“Agriculture, resource management, and what we do with our working lands constitute your generation’s most pressing challenges,” Deputy Secretary of Agriculture Kathleen Merrigan told students at Mississippi State University on her recent visit to the state.

Merrigan also met with university officials and leaders of state agricultural organizations as part of her national “Know Your Farmer, Know Your Food” tour that aims to increase awareness of the interconnection between food and fiber producers, processors/retailers, and consumers.

“Secretary Merrigan has been a friend of agriculture,” said Chip Morgan, executive vice president of the Delta Council at Stoneville, Miss. “She has always been ready to listen to our problems and needs, and we’re pleased she is visiting our state to learn firsthand about our issues.

“Mississippi agriculture’s working relationship with USDA has always been very close and that has facilitated much of the progress of our region, where agriculture is a major economic component,” he said.

Randy Knight, president of the Mississippi Farm Bureau Federation, commended Merrigan for the “Know Your Farmer, Know Your Food” effort and noted that that the “Farm Families of Mississippi” media campaign, sponsored by Mississippi Farm Bureau and other organizations and agribusinesses, has been successful in creating awareness by the consumer public of the important role of agriculture in the state.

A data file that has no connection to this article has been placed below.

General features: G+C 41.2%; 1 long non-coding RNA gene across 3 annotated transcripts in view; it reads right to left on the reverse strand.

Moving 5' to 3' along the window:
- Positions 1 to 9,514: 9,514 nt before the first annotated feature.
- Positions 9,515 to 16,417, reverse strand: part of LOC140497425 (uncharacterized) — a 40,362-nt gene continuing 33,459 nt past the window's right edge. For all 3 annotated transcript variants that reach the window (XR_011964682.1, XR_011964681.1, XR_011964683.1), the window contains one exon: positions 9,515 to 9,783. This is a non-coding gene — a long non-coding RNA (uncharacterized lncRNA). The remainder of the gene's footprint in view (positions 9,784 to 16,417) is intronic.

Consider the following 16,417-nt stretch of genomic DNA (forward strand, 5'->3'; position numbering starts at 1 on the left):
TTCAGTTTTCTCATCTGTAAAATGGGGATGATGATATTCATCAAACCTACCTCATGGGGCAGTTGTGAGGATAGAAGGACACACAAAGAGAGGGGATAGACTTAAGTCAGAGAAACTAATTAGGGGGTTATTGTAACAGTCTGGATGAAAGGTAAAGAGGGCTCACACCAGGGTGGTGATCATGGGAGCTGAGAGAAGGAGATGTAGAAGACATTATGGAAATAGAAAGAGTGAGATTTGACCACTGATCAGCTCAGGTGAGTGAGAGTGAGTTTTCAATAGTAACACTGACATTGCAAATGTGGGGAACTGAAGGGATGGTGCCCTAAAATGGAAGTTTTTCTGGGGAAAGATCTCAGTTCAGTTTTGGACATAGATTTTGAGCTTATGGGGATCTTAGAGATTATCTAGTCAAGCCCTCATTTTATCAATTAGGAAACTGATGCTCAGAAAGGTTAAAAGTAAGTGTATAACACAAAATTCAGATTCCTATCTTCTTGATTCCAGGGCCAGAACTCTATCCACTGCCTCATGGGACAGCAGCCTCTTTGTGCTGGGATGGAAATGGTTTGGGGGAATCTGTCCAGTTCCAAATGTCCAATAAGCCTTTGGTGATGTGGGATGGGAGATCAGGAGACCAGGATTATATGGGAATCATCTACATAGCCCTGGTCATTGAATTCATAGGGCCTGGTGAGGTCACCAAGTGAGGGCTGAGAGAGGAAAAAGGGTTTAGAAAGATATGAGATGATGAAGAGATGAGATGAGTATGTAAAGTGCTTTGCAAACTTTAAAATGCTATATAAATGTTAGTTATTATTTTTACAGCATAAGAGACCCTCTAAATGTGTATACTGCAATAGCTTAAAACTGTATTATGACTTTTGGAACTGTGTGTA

He said, too, that the 2008 farm bill “has worked well for us” and “while we realize agriculture has to share” in efforts to reduce federal spending, “we want to be sure that reductions are applied fairly to all sectors, not just agriculture.”

Also participating in the sessions at Mississippi State and Alcorn State University, as well as at a conference for small farmers at Hattiesburg, Miss., was Karis Gutter, deputy administrator for field operations for the USDA’s Farm Service Agency, Washington.

A native Mississippian, Gutter is responsible for oversight and guidance for 2,250 county FSA offices in 50 states and Puerto Rico.

Speaking to a standing room only crowd, Merrigan said today’s college generation “faces enormous challenges on a wide range of fronts — population growth, widespread global poverty, urban decay, climate change, national security, and many others.”

With a world population forecast to increase from today’s 6.9 billion to 9 billion by 2050, she says, “At the same time, we face declining availability of fresh water, arable land, and other resources. To keep producing enough food without destroying our life-supporting resources, we must reduce our impacts, conserve the resources we have, and strengthen self-sufficiency around the globe.”